Your Donor Experience Should Be Like Build-A-Bear

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Many of us had favorite stuffed animals growing up. What made them special? Was it the person who gave them to us? The size of the stuffed animal? The softness and stuffing level? Perhaps it was a stuffed version of your favorite animal. For kids with access to a local Build-A-Bear, their favorite stuffed animal is likely their favorite because it was literally made for them. Your donor experience should be like a trip to Build-A-Bear. Tailor their experience with your organization to their needs. Read on for tips to create a personalized donor journey for your donors.

Let donors choose their own bear

At Build-A-Bear there are walls of different options (including non-bears). If your nonprofit offers different ways for donors to give, let them determine which method(s) they prefer. Perhaps that means making donations exclusively online or only using cash or check. It could also entail donors giving to a specific fund. Pay attention to how your donors are giving and where they direct their funds. For future appeals, segment your donors into lists based on specific funds and offer the payment option your donor prefers. Donor segmentation is key to better appeal responses–especially email appeals! If your child’s favorite superhero is Batman, why wouldn’t you let them make a Batman-themed bear? Fundraising appeals are no different. For instance, an animal shelter would be doing itself no favors sending an appeal all about cats to a dog lover. Sure, there’s a chance the donor will give anyway, but a dog-themed appeal shows your donor you’re paying attention.

Build-A-Bear's Batman-themed bear wearing a Batman costume to emphasize the value of letting donors direct their own donor experience.

You can learn a lot by offering options and letting your donors choose for themselves. Then, take what you’ve learned and tailor future communications to your donors’ interests.

Don’t add too much fluff

Once kids figure out which bear design they want, they’re then tasked with filling the bear with stuffing. This step in the process is crucial. Too much stuffing makes the bear too stiff, which is great for sitting it up on a shelf, but they aren’t great for cuddling. Likewise, too little stuffing and the bear stays flat and floppy. Think of your donor communication frequency as the bear’s stuffing. Too much communication can push donors away. Too little communication can make them feel unappreciated and they’ll take their resources elsewhere. For a better donor experience, survey donors to find out how they want to be communicated with and what channels you should reach out to them with. Then, stick to their preferences! A surprise text to donors who only want to receive communications by mail is a great way to alienate a donor. If your donor list is too large to send every donor a survey, consider which generations your donors belong to. You may be surprised to learn that each generation has its own communication preferences.

Of course, there are exceptions to the frequency rule. Donors understand the occasional emergency appeal. Just be sure not to overwhelm donors with requests for funding by framing the requests as an emergency.

Accessories? Yes, please!

Build-A-Bear offers accessories, so kids have more ways to play with their bear. From clothes to personalized recordings that can be sewed inside your bear there are several optional additions that can make the experience even more memorable. However, there are always those who don’t want to add on optional accessories. Asking your donors if they want to support your organization in other ways is a lot like offering kids accessories for their new bear. Some will take you up on it. Others won’t.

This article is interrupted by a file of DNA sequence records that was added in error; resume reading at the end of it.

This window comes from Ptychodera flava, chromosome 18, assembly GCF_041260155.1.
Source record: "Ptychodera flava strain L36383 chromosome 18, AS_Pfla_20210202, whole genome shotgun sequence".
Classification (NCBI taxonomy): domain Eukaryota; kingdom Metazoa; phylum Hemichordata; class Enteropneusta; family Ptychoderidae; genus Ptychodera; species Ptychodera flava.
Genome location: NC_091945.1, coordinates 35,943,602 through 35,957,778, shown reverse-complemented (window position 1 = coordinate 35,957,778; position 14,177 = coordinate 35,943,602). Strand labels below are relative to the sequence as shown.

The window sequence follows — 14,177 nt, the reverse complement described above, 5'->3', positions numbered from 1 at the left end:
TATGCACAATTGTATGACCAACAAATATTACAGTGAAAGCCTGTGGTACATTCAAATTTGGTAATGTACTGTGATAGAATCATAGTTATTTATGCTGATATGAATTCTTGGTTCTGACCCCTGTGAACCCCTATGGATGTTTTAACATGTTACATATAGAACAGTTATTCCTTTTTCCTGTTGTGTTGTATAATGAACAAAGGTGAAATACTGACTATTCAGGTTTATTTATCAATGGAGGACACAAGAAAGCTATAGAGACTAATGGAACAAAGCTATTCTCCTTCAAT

Offer your donors volunteer opportunities and share other ways they can support you (events, AmazonSmile, etc.). Make note of those who take you up on the opportunities you offer. It’s safe to assume they really care about your mission and want to make a difference. Keep offering them opportunities to show their support. On the other hand, you should also determine which donors don’t become volunteers or donate their gently used items to your thrift store. Not offering additional support isn’t a sign that your donor doesn’t care about your mission, but it may mean they don’t have time to volunteer or attend a special event. Instead, they choose to support you with cash donations. Respect that preference and focus on building your relationship with that donor. When you’ve built a good relationship with your donor, then you may be able to casually bring up these additional ways to support your organization again. Pay attention to your donor’s response when you ask again.

No matter what, put your heart into it

Here’s a bit of Build-A-Bear trivia you might find interesting. Every stuffed animal built at a Build-A-Bear has a tiny fabric heart added as the last step in the bear construction process. It shows that love was put into the bear’s creation. At the end of the day, your number one job as a fundraiser is to put your heart into the work you do. In every interaction with your donors, think of the donor experience. It’s important to be genuine, attentive, and caring. Ultimately, you want your donors to feel amazing about supporting you so that they’re willing advocates for your organization.

Next time you write an appeal for your donors or plan a call with a major donor, think of that interaction like you’re taking them to Build-A-Bear. Tailor the donor experience to their needs to boost donor satisfaction. Happy donors are the easiest to retain.

Want additional resources to improve your donor communication? Download our free Donor Communication and Stewardship Plan template!

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